3. Jon K says:

    I can remember my senior year at boarding school and how seriously we took the college admissions process. It was, at the time, something that was seen as the most important decision that we would ever make. We taped our decision letters on our doors (facing up if you have been accepted, side ways for wait list, and upside down for rejected). I can remember people looking at me funny for deciding on NCSU when I had gotten in at Wake Forest.

    For me, I realized that I could go to NCSU without obtaining any debt. Wake Forest, or Presbyterian College (in SC) would have required me to borrow money to attend. I am pretty sure that I made the correct choice for a few reasons.

    First, I had a ticking time bomb called narcolepsy that would begin to affect me in the second semester of my freshman year and fully incapacitate my academic abilities by my third year. Since I graduated high school in 2001 – and my narcolepsy wouldn’t be diagnosed until 2011 and controlled until late 2013 – acquiring student debt would have been an absolute disaster. Choosing NCSU actually made it possible for me to finally obtain my degree. Because my parents are so awesome and on my team I have still remained debt free.

    When you consider the massive expense of private college and the uncertainty of finishing I don’t see the wisdom of middle class students borrowing massive amounts of money when there is a much less expensive high quality alternative available.

    Middle class kids at expensive universities also face an uphill struggle to gain acceptance from very status conscious wealthy students and faculty who look down on middle class people and make life more difficult for them.

    • ohwilleke says:

      “Middle class kids at expensive universities also face an uphill struggle to gain acceptance from very status conscious wealthy students and faculty who look down on middle class people and make life more difficult for them.”

      I think that there is a good case to be made that the assimilation into upper middle class culture provides more real life value for middle class college students (especially outside STEM fields for the non-academia bound) than the content of the instruction. This is one of the reasons that employers often care more about where you went to school than they do about your transcript. They are looking for cultural traits more than intellectual prowess.

      For example, success in most of our national economic centers requires shedding an obvious Southern accent and Southern habits of etiquette and social interaction in day to day work dealings (at least by learning to code switch), which is something that Southerners who attend non-Southern elite institutions almost always do. A similar process is the norm for most minority students who are genuinely culturally different from members of the upper middle class

  4. BlythBros. says:

    A nice piece by Casselman, and much-needed perspective. How I, a sort of in betweener, relate:

    I was an excellent student in high school, and though I was risk averse (safe driver, no drugs/alcohol, no kids…) I definitely lacked in the maturity needed to sort through the colleges and majors available. I think I was lucky to choose a viable career path; I liked cars a bit too much, and my brother was studying mechanical engineering at the time. Being practical, I chose Rose-Hulman Institute of Technology, which is very easy to get into (I think the acceptance rate is around 75%, though skewed a bit since a lot of people applying to more elite engineering schools apply as a safety school), as well as reputable to those in the Midwest (it ranks #1 in US News for undergrad engineering at schools *without doctorate programs*. Sometimes they forget that caveat…)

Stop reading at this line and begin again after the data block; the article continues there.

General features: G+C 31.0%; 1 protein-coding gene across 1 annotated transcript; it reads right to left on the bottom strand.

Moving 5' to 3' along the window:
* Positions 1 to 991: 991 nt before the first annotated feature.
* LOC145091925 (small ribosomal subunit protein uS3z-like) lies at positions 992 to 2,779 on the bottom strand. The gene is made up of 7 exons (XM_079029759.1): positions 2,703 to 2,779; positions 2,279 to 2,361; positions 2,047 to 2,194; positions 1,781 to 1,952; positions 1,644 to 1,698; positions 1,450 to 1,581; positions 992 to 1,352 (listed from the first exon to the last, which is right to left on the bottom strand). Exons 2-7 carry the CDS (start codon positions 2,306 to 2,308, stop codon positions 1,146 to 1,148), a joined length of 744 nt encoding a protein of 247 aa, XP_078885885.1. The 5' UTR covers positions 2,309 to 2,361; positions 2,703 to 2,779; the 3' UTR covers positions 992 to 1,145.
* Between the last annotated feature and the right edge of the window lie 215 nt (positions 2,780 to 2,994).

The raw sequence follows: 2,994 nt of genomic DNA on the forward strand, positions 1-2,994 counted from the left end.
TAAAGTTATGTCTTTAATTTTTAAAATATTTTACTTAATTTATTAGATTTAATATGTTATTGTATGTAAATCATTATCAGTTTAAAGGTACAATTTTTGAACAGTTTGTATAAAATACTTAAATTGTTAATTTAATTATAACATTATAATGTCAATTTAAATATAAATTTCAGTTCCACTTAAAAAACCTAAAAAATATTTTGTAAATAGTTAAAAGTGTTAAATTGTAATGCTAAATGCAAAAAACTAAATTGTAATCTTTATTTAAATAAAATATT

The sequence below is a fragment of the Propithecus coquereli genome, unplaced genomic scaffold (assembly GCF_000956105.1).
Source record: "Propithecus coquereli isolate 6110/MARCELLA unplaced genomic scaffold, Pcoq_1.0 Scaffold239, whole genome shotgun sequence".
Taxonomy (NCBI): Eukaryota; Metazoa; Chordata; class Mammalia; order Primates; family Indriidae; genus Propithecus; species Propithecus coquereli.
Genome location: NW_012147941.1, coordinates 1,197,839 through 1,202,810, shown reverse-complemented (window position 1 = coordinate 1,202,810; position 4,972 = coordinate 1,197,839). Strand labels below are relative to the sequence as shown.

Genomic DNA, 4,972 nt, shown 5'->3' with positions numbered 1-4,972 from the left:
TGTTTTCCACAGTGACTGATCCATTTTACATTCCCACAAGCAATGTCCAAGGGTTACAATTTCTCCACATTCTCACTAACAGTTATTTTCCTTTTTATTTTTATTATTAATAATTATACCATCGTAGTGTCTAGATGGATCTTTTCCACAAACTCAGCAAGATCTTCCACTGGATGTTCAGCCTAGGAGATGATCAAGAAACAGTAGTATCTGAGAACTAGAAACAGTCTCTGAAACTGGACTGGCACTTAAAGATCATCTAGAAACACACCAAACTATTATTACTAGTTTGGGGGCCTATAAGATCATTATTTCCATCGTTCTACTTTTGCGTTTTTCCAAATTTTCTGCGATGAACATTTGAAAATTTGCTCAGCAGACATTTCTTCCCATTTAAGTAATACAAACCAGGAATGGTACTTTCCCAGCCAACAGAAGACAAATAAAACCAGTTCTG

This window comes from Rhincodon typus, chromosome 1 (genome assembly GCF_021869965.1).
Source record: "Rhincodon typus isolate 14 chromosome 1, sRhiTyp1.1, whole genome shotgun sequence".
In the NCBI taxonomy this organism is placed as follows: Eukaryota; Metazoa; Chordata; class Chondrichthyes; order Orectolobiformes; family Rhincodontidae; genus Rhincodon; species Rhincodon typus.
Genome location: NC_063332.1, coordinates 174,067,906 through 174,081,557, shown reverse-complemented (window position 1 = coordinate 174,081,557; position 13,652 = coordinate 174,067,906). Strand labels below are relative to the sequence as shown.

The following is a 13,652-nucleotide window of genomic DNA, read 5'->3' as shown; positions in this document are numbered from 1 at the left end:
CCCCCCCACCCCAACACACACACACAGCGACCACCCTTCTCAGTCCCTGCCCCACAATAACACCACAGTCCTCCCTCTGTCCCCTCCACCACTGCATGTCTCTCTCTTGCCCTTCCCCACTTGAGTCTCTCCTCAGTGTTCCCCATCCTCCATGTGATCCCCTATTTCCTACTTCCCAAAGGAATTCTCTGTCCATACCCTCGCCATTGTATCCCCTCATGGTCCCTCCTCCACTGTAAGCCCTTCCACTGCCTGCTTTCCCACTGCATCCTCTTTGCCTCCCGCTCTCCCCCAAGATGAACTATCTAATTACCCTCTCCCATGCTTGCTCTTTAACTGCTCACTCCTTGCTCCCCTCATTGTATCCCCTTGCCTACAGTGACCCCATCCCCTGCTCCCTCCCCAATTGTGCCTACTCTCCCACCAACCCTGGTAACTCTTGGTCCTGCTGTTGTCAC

With two excellent paid internships and a merit scholarship based on my national merit letter of commendation, I ended up basically paying half price for a very personal and fulfilling education. Now, I work with engineers from U of Michigan and Penn State etc. and I now realize that, thought I liked the small classes, we basically learned the same information with the same efficacy. To their credit, the larger class sizes probably also improved their “grit”, a trait that I’m working to improve.

    So, I went to a school with the learning benefits of an elite school, but without any of the name recognition or networking benefits. Compared to the more mainstream option of a state school, I had smaller classes and labs. I would have been happy to take my prereq classes (calc, chem, physics) at a community college, or better yet, online, had I been a bit mature or crafty at the time. I was the kind of student who learned a lot from just doing the damn problems (engineering is very straightforward…), and I never asked questions, so why waste the time/money on instruction when the problem sets taught me everything?

    I think 2 years in a standardized community college or online course + two years in more involved labs and challenging classes would have landed me in the same place I am today. I feel every bit (let’s call it 98%) as competent as my Cornell engineering brother (who is a nuclear researcher at NC state!  ) and my Brown engineering girlfriend.

    In addition to encouraging more community college (at least in engineering fields – I’m not sure if it would work as well in political science), I’m curious to see how high school guidance counseling can be improved to reflect a broader student base. I don’t think everyone should go into “STEM” fields, but they are definitely careers that will pay for college debt pretty quickly. And, I think that a more pragmatic approach like that is boring but necessary. I know two guys who went to law school – one who as $200k in debt, and one who is debt free. The difference is not in their high school grades or quality of education, but in their approach to the college question. One was much more willing to sacrifice a big name for a big scholarship.

    There might be a market driven solution to this. Yes, articles about Ivy League applications excite NPR listeners, but given the number of low income marginalized citizens (who may be less educated but are likely just as intelligent given the chance), why not target them as a demographic as Trump has? Except in this case, offer them viable solutions, factual information, and respect.